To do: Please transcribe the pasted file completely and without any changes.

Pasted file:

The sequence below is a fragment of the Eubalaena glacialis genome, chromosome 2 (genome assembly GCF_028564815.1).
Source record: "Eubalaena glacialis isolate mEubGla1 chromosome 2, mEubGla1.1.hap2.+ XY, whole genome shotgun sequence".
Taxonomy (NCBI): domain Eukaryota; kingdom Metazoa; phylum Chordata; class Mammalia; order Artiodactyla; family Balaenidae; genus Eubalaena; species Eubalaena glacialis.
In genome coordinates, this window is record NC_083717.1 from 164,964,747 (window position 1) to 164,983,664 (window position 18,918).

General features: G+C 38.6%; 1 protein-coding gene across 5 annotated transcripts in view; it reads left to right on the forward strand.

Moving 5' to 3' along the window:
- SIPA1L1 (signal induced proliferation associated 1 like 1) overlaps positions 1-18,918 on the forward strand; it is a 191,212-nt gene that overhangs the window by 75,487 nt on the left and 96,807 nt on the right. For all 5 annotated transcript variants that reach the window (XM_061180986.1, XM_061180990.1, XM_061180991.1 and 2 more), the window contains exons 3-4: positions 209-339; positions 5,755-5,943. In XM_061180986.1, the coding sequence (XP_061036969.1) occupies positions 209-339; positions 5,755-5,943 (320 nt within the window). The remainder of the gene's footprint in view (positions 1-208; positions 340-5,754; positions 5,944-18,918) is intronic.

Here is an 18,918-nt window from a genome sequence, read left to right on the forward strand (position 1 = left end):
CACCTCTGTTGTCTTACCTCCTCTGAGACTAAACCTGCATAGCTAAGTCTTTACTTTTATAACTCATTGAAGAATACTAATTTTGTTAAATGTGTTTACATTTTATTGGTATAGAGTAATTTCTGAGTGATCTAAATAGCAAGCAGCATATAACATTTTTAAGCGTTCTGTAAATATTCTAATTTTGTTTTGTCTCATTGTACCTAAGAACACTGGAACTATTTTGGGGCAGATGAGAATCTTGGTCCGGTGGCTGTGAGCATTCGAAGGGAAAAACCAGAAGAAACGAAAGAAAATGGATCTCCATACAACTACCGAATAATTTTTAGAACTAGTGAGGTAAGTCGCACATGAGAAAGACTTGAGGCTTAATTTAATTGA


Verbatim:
The sequence below is a fragment of the Eubalaena glacialis genome, chromosome 2 (genome assembly GCF_028564815.1).
Source record: "Eubalaena glacialis isolate mEubGla1 chromosome 2, mEubGla1.1.hap2.+ XY, whole genome shotgun sequence".
Taxonomy (NCBI): domain Eukaryota; kingdom Metazoa; phylum Chordata; class Mammalia; order Artiodactyla; family Balaenidae; genus Eubalaena; species Eubalaena glacialis.
In genome coordinates, this window is record NC_083717.1 from 164,964,747 (window position 1) to 164,983,664 (window position 18,918).

General features: G+C 38.6%; 1 protein-coding gene across 5 annotated transcripts in view; it reads left to right on the forward strand.

Moving 5' to 3' along the window:
- SIPA1L1 (signal induced proliferation associated 1 like 1) overlaps positions 1-18,918 on the forward strand; it is a 191,212-nt gene that overhangs the window by 75,487 nt on the left and 96,807 nt on the right. For all 5 annotated transcript variants that reach the window (XM_061180986.1, XM_061180990.1, XM_061180991.1 and 2 more), the window contains exons 3-4: positions 209-339; positions 5,755-5,943. In XM_061180986.1, the coding sequence (XP_061036969.1) occupies positions 209-339; positions 5,755-5,943 (320 nt within the window). The remainder of the gene's footprint in view (positions 1-208; positions 340-5,754; positions 5,944-18,918) is intronic.

Here is an 18,918-nt window from a genome sequence, read left to right on the forward strand (position 1 = left end):
CACCTCTGTTGTCTTACCTCCTCTGAGACTAAACCTGCATAGCTAAGTCTTTACTTTTATAACTCATTGAAGAATACTAATTTTGTTAAATGTGTTTACATTTTATTGGTATAGAGTAATTTCTGAGTGATCTAAATAGCAAGCAGCATATAACATTTTTAAGCGTTCTGTAAATATTCTAATTTTGTTTTGTCTCATTGTACCTAAGAACACTGGAACTATTTTGGGGCAGATGAGAATCTTGGTCCGGTGGCTGTGAGCATTCGAAGGGAAAAACCAGAAGAAACGAAAGAAAATGGATCTCCATACAACTACCGAATAATTTTTAGAACTAGTGAGGTAAGTCGCACATGAGAAAGACTTGAGGCTTAATTTAATTGA